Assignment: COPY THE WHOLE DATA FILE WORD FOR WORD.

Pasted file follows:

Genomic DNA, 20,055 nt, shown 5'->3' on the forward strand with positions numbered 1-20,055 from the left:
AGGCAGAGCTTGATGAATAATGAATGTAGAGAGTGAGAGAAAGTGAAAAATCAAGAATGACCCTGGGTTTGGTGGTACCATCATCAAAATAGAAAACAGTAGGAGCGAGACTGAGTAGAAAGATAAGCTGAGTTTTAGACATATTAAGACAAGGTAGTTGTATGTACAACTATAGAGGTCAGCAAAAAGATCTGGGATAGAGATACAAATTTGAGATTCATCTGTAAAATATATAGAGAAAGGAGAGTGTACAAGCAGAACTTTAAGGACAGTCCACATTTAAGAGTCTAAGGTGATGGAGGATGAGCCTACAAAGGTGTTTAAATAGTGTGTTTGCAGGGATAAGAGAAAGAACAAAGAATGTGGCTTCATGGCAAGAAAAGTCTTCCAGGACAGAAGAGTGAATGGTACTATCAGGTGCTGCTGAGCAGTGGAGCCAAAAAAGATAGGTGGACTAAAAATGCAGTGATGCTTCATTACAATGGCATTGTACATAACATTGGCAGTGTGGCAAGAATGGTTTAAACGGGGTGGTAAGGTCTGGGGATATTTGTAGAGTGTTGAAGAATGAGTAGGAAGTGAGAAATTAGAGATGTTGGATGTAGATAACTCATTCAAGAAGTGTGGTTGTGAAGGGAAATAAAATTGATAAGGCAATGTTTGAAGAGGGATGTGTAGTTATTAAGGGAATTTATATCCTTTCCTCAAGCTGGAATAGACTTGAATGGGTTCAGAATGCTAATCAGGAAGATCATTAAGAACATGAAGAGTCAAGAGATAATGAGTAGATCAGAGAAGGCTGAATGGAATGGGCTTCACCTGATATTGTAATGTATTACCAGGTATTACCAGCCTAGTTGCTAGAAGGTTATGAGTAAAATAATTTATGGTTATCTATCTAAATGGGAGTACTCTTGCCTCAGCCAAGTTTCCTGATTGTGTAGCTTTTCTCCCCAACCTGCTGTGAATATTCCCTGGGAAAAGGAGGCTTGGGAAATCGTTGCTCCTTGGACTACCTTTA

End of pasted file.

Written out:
Genomic DNA, 20,055 nt, shown 5'->3' on the forward strand with positions numbered 1-20,055 from the left:
AGGCAGAGCTTGATGAATAATGAATGTAGAGAGTGAGAGAAAGTGAAAAATCAAGAATGACCCTGGGTTTGGTGGTACCATCATCAAAATAGAAAACAGTAGGAGCGAGACTGAGTAGAAAGATAAGCTGAGTTTTAGACATATTAAGACAAGGTAGTTGTATGTACAACTATAGAGGTCAGCAAAAAGATCTGGGATAGAGATACAAATTTGAGATTCATCTGTAAAATATATAGAGAAAGGAGAGTGTACAAGCAGAACTTTAAGGACAGTCCACATTTAAGAGTCTAAGGTGATGGAGGATGAGCCTACAAAGGTGTTTAAATAGTGTGTTTGCAGGGATAAGAGAAAGAACAAAGAATGTGGCTTCATGGCAAGAAAAGTCTTCCAGGACAGAAGAGTGAATGGTACTATCAGGTGCTGCTGAGCAGTGGAGCCAAAAAAGATAGGTGGACTAAAAATGCAGTGATGCTTCATTACAATGGCATTGTACATAACATTGGCAGTGTGGCAAGAATGGTTTAAACGGGGTGGTAAGGTCTGGGGATATTTGTAGAGTGTTGAAGAATGAGTAGGAAGTGAGAAATTAGAGATGTTGGATGTAGATAACTCATTCAAGAAGTGTGGTTGTGAAGGGAAATAAAATTGATAAGGCAATGTTTGAAGAGGGATGTGTAGTTATTAAGGGAATTTATATCCTTTCCTCAAGCTGGAATAGACTTGAATGGGTTCAGAATGCTAATCAGGAAGATCATTAAGAACATGAAGAGTCAAGAGATAATGAGTAGATCAGAGAAGGCTGAATGGAATGGGCTTCACCTGATATTGTAATGTATTACCAGGTATTACCAGCCTAGTTGCTAGAAGGTTATGAGTAAAATAATTTATGGTTATCTATCTAAATGGGAGTACTCTTGCCTCAGCCAAGTTTCCTGATTGTGTAGCTTTTCTCCCCAACCTGCTGTGAATATTCCCTGGGAAAAGGAGGCTTGGGAAATCGTTGCTCCTTGGACTACCTTTA